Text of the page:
The government’s plan to privatize Channel 4 “should be rigorously scrutinized by lawmakers and peers from all sides”, its chief content officer has said.
Publicly owned since its creation in 1982 by Margaret Thatcher’s Conservative government, and funded entirely by advertising, is being sold to the broadcaster as announced earlier by Culture Secretary Nadine Doris.
Speaking at the Wales Screen Summit in Cardiff, Channel 4 Chief Content Officer Ian Katz said in a speech on the “complex and finely balanced ecosystem” of Britain’s public service broadcasting architecture: “Some outside industry – and even That even inside it – it has a firm grasp, and it is hard to accurately predict the consequences of tampering with its fragments.”
“That’s why in the coming months it is important that the government’s plans to privatize Channel 4 are rigorously reviewed by parliamentarians and peers from all sides.
“That they fully understand the hole in British life that would be left if it were given its role in supporting our creative economy, in representing all of Britain, in fostering innovation, in promoting information.” is sold without proper protection, critical thinking and intelligent, open debate.”
The former Newsnight editor cautioned that if the proposed privatization proceeds “without careful protection of its essence”, “the next day after the channel’s sell-off may look a little different”.
“But gradually, a precious part of our natural cultural capital may be lost. Like the proverbial frog in boiling water, we may not understand the cost until it is too late.”
Earlier this week, during Labor’s Opposition Day debate in the Commons, Ms Doris told lawmakers that the government wanted to use the proceeds of the sale to “benefit the whole country”.
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He also claimed that the reason behind the government’s decision to change the channel’s ownership is that “the state cannot own a public service broadcaster that risks borrowing money”.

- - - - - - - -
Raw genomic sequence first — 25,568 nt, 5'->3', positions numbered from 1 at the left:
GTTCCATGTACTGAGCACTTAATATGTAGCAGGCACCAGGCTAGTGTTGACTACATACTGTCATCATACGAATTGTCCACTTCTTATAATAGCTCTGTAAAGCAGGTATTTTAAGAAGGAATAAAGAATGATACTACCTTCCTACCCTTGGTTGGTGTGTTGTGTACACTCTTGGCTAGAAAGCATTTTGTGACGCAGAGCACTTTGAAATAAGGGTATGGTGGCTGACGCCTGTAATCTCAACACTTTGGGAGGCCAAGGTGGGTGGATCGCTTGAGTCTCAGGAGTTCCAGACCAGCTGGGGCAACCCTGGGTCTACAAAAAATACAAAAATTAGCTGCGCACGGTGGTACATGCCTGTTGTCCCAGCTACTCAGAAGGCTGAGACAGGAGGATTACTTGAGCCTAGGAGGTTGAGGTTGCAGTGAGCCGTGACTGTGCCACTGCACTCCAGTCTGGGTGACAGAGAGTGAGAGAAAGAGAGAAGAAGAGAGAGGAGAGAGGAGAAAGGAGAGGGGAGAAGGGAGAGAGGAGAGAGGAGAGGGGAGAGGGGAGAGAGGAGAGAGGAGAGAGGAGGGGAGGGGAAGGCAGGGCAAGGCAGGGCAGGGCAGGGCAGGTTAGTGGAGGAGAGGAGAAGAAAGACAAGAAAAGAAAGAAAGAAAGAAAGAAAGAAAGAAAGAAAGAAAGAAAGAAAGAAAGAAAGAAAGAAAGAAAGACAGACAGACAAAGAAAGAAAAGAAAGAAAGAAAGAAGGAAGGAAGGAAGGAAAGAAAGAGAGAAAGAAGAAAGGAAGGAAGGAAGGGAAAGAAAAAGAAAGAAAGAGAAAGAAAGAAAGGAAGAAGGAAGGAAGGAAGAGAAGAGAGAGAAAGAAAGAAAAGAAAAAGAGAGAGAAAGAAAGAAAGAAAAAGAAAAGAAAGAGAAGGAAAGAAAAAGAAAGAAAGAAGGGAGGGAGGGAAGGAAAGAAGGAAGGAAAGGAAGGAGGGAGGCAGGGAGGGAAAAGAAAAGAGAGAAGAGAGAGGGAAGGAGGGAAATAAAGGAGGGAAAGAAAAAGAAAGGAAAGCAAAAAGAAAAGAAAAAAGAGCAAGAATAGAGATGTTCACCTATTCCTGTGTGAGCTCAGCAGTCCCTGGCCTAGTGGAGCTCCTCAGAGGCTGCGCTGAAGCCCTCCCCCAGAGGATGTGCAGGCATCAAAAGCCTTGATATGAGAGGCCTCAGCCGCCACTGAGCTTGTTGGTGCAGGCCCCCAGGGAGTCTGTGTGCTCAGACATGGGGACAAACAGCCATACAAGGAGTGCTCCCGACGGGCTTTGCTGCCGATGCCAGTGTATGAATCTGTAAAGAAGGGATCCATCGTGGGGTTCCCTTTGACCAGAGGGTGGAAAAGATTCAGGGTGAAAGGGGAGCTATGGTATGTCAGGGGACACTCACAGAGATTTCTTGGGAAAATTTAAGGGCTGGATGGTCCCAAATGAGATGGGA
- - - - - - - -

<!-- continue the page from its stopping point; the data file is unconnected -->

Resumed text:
On how she plans to “benefit the whole country” by selling Channel 4, Ms Doris explained: “Although it is early days, surprisingly, there are already a lot of initials from a wide range of potential bidders.” There has been interest and once the sale is secured it will not only benefit Channel 4. We want to use this money to benefit the entire country.
Mr Katz also responded to Ms Dories’ comments by calling Channel 4 News “edgy” and that the program has sometimes done “no favors” in terms of fairness.
He added: “Ignore Nadine Dorries’ observation before the DCMS selection committee that Channel 4 News ‘did not do itself any favors’ as the government has repeatedly clarified that there was no political score-setting behind its push. The element is not there for privatization.”
Proverb Like a frog in boiling water, we can’t figure out the cost until it’s too lateIan Katzo
In April this year, the government’s white paper took a first look at proposed plans for Channel 4, saying that under public ownership, the broadcaster has limited ability to borrow or raise capital by issuing shares and that its set-up is “effectively”. from creating its own content”, as it is heavily dependent on advertising revenue.
In his speech, Mr Katz referred to Channel 4 News as “the most exclusive – and least commercial – areas” of output and said that “it is very likely that a privatized Channel 4 will provide a different kind of news program”. which we are airing now.”
It is not yet known what will be included in the media bill once it is passed by both houses of parliament, as far as preserving Channel 4’s approval, but based on the white paper, Mr Katz said that It will be “possible to watch Channel 4 makes some of the most exclusive shows and make educated guesses about whether they will appear on a purely profit-driven channel”.
After naming popular Channel 4 comedy series like Dairy Girls and We Are Lady Parts, he said: “If the business you’re in is business, then comedy isn’t good business. Or, you could say, a personalized Channel 4 just isn’t funny.”
A commission was also announced in partnership with S4C for Caradog Pritchard’s novel Un nos ola liad (One Moonlight Night), which would be sung in Welsh and broadcast on British TV.